A Mind Is a Terrible Thing to Waste.  This message embraces many of the best values offered by Americans. It incorporates values such as a belief in equal opportunity not only in education but also in human dignity and hope.  The popular saying is timeless.  It was created during a time wherein the popularity of African Americans attending college was extremely low, launching the Supporting Minority Education Campaign.  This campaign was effective in encouraging Americans to support the United Negro College Fund.  As a result, over 60,000 minority students have attended college each year with support. The Ad Council’s partnership helps UNCF’s important work. Since its collaboration UNCF has raised over 4.3 billion dollars which support more than 400,000 college-bound minority students.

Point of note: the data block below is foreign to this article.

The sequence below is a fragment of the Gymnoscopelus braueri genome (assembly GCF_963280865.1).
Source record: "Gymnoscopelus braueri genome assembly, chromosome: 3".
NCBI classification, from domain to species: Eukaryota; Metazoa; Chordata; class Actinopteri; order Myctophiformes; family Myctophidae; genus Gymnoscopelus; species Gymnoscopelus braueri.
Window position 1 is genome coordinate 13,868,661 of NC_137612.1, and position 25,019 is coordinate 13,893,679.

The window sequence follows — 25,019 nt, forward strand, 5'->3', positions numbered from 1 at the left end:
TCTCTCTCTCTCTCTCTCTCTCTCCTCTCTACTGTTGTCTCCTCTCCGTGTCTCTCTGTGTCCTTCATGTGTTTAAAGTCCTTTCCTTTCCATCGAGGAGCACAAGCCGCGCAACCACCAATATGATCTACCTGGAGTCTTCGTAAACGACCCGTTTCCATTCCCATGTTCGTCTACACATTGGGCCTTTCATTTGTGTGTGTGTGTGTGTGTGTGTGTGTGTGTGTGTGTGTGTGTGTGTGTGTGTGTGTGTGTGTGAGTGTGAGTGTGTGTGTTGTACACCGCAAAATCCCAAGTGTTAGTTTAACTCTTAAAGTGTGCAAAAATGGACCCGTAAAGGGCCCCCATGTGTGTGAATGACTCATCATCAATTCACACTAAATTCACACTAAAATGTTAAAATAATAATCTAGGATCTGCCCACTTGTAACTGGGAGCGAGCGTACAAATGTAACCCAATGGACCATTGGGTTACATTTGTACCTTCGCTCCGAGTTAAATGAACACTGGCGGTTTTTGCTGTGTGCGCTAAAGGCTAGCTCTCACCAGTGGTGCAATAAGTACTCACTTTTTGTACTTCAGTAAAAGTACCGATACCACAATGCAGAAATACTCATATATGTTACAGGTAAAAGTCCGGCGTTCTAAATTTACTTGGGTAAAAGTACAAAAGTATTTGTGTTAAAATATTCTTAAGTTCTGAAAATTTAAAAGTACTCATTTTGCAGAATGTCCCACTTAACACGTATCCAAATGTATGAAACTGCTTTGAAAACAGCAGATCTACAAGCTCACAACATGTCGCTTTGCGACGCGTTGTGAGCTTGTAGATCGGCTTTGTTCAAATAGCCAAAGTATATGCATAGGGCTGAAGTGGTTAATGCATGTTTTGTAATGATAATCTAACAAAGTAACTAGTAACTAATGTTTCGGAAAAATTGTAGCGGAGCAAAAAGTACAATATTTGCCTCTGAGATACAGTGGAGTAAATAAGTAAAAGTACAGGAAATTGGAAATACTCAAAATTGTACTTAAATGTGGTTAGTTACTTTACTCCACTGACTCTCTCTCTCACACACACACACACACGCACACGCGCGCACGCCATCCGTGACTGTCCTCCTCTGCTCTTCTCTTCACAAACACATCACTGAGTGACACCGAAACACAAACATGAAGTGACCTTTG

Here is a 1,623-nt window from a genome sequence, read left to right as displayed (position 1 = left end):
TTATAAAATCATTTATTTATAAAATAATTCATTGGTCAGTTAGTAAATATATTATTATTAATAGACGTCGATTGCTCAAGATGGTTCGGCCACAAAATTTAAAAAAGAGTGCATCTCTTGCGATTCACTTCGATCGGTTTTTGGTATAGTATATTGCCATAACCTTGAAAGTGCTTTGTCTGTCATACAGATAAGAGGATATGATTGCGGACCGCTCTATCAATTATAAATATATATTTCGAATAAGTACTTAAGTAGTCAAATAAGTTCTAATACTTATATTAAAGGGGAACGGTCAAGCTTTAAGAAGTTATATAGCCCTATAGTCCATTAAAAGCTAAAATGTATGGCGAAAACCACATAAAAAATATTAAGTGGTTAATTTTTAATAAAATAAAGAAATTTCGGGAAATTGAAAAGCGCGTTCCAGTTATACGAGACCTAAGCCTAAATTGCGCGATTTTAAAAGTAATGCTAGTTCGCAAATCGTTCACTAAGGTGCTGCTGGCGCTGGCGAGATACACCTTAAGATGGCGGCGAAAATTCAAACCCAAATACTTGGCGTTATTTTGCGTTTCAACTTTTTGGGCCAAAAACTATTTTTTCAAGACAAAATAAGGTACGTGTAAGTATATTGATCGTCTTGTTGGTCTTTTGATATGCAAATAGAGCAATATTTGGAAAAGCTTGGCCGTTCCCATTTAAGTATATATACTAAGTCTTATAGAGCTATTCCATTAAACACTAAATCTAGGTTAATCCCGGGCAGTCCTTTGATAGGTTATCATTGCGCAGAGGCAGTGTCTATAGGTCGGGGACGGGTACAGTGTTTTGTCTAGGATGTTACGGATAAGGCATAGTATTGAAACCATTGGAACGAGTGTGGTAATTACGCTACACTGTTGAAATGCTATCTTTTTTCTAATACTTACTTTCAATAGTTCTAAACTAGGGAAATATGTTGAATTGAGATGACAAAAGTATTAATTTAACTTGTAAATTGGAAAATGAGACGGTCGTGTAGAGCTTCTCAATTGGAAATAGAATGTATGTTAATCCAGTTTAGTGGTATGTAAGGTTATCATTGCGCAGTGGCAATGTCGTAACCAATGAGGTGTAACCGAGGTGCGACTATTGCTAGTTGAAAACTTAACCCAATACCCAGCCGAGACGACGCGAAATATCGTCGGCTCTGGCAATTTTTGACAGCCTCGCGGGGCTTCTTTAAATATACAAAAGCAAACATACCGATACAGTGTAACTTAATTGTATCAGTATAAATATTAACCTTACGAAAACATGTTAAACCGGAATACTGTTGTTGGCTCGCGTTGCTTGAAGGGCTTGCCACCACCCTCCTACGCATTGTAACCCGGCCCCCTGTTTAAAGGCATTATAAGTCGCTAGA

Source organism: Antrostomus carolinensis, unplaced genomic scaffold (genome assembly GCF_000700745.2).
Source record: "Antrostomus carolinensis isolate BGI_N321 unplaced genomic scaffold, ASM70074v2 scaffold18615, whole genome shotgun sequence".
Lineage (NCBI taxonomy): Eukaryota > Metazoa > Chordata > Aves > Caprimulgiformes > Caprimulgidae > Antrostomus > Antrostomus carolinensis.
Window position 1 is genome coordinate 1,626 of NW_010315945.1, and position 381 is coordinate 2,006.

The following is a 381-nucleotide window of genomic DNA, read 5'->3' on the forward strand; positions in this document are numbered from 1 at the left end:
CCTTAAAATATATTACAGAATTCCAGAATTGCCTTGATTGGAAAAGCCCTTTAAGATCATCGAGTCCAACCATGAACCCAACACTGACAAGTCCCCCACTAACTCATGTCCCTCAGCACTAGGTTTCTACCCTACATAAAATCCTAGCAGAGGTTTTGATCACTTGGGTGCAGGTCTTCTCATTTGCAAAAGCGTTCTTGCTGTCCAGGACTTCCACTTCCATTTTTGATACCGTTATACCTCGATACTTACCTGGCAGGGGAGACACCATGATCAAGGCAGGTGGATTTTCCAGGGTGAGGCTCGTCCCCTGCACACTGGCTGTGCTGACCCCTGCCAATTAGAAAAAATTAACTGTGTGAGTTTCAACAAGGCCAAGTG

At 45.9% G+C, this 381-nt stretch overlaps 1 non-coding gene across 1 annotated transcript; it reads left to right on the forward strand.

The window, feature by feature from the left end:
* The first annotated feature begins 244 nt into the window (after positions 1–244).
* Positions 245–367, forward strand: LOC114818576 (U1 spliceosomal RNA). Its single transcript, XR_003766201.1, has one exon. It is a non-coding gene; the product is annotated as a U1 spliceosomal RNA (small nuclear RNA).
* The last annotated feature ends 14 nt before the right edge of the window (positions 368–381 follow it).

Make More, Teach

Becoming a teacher is an important job.  It is a job that makes a difference.  With many teachers eligible for retirement it is crucial that others are recruited.  Yet, this recruitment cannot be any individual but only the best.  Therefore, it is crucial to help students choose career paths in the field.  In choosing the profession students are able to transform education in America.  The Ad Council supports this notion by teaming up with Microsoft, State Farm, and the U.S. Department of Education.  In collaborating and enlisting multimedia audiences, the message supports that teachers make a lasting impact not just today but for future generations.

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My Own Capacity